Documentary A celebration of women's lives
The Sault Star July 6, 2001
By ROCCO FRANGIONE
Special to The Star
BLIND RIVER — A screening of a documentary of former Miss Blind River winners and contestants filmed by former local resident Ann-Marie Kerr, could take place by the end of the year or in early 2002.
Kerr, who now lives in Toronto, says the footage is now being edited at a studio in Vancouver. The documentary was shot last summer in the community during the town's Homecoming celebration.. "The editing is the longest part of the process," Kerr said during a visit to Blind River to do live theatre in the community. "Shooting can take a week, but editing can take two years. We're aiming to complete it by the end of this year. We've talked to the Blind River museum about having a screening by the end of the year or in early 2002."
The idea to make a documentary on former pageant participants came as a result of Kerr learning that part of Homecoming included a Miss Blind River reunion. Kerr is a theatre actor and two of her actor friends said the documentary would be a great idea when they learned about the reunion.
"They said it would make a great subject for a documentary," Kerr said.
Kerr said at that point the exact theme hadn't been worked out yet. "But we shot all weekend to see what we'd get. The project kept growing and growing and that's when we discovered it was about celebrating women's lives."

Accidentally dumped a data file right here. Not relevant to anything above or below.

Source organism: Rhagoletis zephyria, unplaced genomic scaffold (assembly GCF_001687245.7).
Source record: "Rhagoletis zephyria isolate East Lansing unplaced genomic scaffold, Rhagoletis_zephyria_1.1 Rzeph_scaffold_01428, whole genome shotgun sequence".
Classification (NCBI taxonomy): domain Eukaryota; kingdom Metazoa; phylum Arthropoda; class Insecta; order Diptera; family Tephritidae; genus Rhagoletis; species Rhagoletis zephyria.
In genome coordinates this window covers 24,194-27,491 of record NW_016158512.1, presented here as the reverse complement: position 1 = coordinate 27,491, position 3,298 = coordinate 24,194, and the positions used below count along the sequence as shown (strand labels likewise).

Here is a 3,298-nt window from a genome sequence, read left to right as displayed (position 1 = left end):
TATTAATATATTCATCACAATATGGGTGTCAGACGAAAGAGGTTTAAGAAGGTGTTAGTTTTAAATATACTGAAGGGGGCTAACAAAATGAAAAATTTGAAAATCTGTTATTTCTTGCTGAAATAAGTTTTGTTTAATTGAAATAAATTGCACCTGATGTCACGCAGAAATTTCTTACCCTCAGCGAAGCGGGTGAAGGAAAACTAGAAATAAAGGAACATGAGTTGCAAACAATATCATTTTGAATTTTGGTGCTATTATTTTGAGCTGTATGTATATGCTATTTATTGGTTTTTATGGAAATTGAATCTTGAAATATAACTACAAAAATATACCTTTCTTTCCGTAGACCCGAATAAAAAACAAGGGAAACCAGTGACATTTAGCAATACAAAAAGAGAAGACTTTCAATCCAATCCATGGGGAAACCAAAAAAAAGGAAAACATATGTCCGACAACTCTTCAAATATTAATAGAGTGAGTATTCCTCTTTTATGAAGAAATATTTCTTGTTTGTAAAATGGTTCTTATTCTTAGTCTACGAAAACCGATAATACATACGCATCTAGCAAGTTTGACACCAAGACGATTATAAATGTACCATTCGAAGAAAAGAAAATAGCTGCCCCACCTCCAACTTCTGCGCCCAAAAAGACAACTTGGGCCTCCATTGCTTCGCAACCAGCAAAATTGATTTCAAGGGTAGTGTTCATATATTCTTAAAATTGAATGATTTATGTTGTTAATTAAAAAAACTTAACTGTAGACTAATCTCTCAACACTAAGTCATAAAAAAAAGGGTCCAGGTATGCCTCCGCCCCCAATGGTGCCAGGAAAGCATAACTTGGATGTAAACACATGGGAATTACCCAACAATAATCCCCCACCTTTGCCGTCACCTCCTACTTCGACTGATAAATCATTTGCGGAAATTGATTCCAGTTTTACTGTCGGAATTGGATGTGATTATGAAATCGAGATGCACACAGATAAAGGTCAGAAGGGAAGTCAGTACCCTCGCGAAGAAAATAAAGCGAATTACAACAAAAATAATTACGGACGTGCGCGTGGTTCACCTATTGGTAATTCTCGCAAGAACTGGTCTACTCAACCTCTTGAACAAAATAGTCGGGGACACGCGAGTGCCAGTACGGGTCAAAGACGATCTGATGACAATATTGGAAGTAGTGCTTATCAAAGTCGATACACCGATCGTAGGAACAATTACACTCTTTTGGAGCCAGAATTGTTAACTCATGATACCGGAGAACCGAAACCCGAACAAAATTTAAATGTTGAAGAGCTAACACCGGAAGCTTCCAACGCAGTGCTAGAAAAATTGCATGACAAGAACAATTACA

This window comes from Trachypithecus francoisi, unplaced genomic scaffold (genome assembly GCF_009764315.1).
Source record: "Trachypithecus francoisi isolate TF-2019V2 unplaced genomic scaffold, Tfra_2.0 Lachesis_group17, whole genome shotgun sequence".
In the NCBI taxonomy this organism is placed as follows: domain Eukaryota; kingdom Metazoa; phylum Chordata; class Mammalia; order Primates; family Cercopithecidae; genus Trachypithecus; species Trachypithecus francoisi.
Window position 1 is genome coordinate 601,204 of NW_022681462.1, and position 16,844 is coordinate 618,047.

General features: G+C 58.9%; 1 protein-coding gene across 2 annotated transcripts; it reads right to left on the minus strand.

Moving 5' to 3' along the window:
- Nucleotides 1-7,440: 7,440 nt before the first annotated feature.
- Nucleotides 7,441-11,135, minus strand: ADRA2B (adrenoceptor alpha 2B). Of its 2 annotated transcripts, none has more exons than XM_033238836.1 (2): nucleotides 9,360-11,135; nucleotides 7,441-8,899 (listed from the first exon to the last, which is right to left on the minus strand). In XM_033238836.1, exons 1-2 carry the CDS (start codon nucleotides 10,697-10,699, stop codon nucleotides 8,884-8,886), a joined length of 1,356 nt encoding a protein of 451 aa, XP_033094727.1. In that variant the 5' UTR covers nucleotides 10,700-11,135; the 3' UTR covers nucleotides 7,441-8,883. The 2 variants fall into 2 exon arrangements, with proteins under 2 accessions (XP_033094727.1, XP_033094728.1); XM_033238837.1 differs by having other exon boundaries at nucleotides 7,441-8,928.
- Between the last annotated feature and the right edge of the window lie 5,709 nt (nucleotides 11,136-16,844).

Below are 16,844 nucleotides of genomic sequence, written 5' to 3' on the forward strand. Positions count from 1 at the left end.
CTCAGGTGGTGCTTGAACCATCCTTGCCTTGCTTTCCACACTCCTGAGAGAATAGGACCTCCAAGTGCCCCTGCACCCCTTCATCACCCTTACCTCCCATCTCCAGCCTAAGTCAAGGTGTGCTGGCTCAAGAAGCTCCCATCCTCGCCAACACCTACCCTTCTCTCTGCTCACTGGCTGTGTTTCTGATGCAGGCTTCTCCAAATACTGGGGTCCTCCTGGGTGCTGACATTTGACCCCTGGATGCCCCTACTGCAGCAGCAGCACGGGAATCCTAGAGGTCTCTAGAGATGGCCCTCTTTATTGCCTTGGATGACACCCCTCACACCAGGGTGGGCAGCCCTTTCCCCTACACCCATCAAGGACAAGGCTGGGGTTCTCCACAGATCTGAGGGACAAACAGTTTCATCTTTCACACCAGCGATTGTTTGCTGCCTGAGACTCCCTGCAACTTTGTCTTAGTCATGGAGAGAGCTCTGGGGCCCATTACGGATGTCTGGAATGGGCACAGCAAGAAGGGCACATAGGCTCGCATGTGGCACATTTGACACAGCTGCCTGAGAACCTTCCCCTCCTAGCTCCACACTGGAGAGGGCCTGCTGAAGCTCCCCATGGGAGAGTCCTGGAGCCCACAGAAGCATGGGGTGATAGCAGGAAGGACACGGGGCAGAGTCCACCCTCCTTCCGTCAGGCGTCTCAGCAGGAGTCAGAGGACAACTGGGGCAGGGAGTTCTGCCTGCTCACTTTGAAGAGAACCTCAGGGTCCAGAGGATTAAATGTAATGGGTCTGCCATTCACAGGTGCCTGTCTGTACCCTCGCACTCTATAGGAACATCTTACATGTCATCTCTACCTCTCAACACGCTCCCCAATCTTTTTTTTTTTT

Working from a prepared list the town had accumulated in connection with the Miss Blind River reunion, Kerr was able to contact many former participants six months before the actual event. "We were looking at covering about 45 to 50 years of Miss Blind Rivers and we were able to interview about 40 of the participants on the one day during Community Days," Kerr said.
In the course of putting the call out for participants, Kerr learned that word of mouth in Northern Ontario carried a long way. One person she had hoped to interview was the first Miss Blind River, but there was difficulty tracking down this person. "On the day we were shooting, an interview we did with CBC radio aired that day and I mentioned that we hadn't been able to contact the first winner," Kerr said. "We didn't have a phone number for her so I did a little shout out and said if you're out there, we'd love to see you today and talk to you about what (the pageant) was like for you in I think it was 1939. Well the lady heard the interview. She now lives in North Bay and her daughter drove her (here) and we met with her that afternoon. She also stayed overnight and was in the parade the next day and waving from a float in the annual parade."
Kerr won the Miss Blind River pageant in 1982. The documentary itself has become a means for Kerr to be able to celebrate the other women from previous pageants. Kerr has other plans for the documentary after editing is complete and it's been screened in the community.
"CBC has a program called Rough Cuts and we've talked to them about possibly screening it as part of their programming," she said. "There are also several short film festivals where we can enter the documentary."
Kerr is working on two different lengths for the finished documentary. One length is 35 minutes and that's the version that likely would be entered in competitions and the other is about 50 minutes, which is the version that could be shown on television and takes commercials into account.